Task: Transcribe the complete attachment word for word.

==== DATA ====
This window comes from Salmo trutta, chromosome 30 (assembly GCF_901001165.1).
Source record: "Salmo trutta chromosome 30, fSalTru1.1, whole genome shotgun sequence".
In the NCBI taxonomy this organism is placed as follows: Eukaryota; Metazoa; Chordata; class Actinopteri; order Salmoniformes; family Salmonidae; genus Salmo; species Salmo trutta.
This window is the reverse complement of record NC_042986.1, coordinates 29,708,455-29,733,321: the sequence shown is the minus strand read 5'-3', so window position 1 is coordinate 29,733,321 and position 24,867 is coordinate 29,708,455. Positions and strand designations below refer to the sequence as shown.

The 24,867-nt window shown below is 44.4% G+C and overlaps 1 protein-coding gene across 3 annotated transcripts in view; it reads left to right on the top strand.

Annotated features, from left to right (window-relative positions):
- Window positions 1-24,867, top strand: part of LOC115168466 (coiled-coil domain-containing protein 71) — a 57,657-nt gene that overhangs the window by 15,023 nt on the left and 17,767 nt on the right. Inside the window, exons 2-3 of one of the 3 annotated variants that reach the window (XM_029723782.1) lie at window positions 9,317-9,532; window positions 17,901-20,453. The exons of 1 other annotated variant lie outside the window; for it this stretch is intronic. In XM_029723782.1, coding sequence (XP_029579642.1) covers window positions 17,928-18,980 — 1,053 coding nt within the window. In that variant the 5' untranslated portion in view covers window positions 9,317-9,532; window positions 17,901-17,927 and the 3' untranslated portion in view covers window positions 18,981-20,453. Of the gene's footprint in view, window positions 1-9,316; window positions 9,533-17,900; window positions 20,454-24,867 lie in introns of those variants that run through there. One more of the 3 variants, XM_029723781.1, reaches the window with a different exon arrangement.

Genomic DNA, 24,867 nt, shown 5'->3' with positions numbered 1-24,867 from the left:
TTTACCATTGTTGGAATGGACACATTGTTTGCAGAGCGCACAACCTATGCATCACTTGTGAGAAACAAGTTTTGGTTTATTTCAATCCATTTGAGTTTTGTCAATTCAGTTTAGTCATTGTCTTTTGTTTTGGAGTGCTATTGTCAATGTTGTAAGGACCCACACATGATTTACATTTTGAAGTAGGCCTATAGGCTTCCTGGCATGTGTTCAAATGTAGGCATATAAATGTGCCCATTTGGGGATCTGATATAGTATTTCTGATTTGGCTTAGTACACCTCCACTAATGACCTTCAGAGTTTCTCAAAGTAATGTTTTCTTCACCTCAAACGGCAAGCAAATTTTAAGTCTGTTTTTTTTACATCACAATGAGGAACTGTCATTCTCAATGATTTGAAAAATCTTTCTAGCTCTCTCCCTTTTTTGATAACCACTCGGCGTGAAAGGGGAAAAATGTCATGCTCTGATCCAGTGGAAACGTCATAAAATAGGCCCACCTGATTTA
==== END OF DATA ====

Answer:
This window comes from Salmo trutta, chromosome 30 (assembly GCF_901001165.1).
Source record: "Salmo trutta chromosome 30, fSalTru1.1, whole genome shotgun sequence".
In the NCBI taxonomy this organism is placed as follows: Eukaryota; Metazoa; Chordata; class Actinopteri; order Salmoniformes; family Salmonidae; genus Salmo; species Salmo trutta.
This window is the reverse complement of record NC_042986.1, coordinates 29,708,455-29,733,321: the sequence shown is the minus strand read 5'-3', so window position 1 is coordinate 29,733,321 and position 24,867 is coordinate 29,708,455. Positions and strand designations below refer to the sequence as shown.

The 24,867-nt window shown below is 44.4% G+C and overlaps 1 protein-coding gene across 3 annotated transcripts in view; it reads left to right on the top strand.

Annotated features, from left to right (window-relative positions):
- Window positions 1-24,867, top strand: part of LOC115168466 (coiled-coil domain-containing protein 71) — a 57,657-nt gene that overhangs the window by 15,023 nt on the left and 17,767 nt on the right. Inside the window, exons 2-3 of one of the 3 annotated variants that reach the window (XM_029723782.1) lie at window positions 9,317-9,532; window positions 17,901-20,453. The exons of 1 other annotated variant lie outside the window; for it this stretch is intronic. In XM_029723782.1, coding sequence (XP_029579642.1) covers window positions 17,928-18,980 — 1,053 coding nt within the window. In that variant the 5' untranslated portion in view covers window positions 9,317-9,532; window positions 17,901-17,927 and the 3' untranslated portion in view covers window positions 18,981-20,453. Of the gene's footprint in view, window positions 1-9,316; window positions 9,533-17,900; window positions 20,454-24,867 lie in introns of those variants that run through there. One more of the 3 variants, XM_029723781.1, reaches the window with a different exon arrangement.

Genomic DNA, 24,867 nt, shown 5'->3' with positions numbered 1-24,867 from the left:
TTTACCATTGTTGGAATGGACACATTGTTTGCAGAGCGCACAACCTATGCATCACTTGTGAGAAACAAGTTTTGGTTTATTTCAATCCATTTGAGTTTTGTCAATTCAGTTTAGTCATTGTCTTTTGTTTTGGAGTGCTATTGTCAATGTTGTAAGGACCCACACATGATTTACATTTTGAAGTAGGCCTATAGGCTTCCTGGCATGTGTTCAAATGTAGGCATATAAATGTGCCCATTTGGGGATCTGATATAGTATTTCTGATTTGGCTTAGTACACCTCCACTAATGACCTTCAGAGTTTCTCAAAGTAATGTTTTCTTCACCTCAAACGGCAAGCAAATTTTAAGTCTGTTTTTTTTACATCACAATGAGGAACTGTCATTCTCAATGATTTGAAAAATCTTTCTAGCTCTCTCCCTTTTTTGATAACCACTCGGCGTGAAAGGGGAAAAATGTCATGCTCTGATCCAGTGGAAACGTCATAAAATAGGCCCACCTGATTTA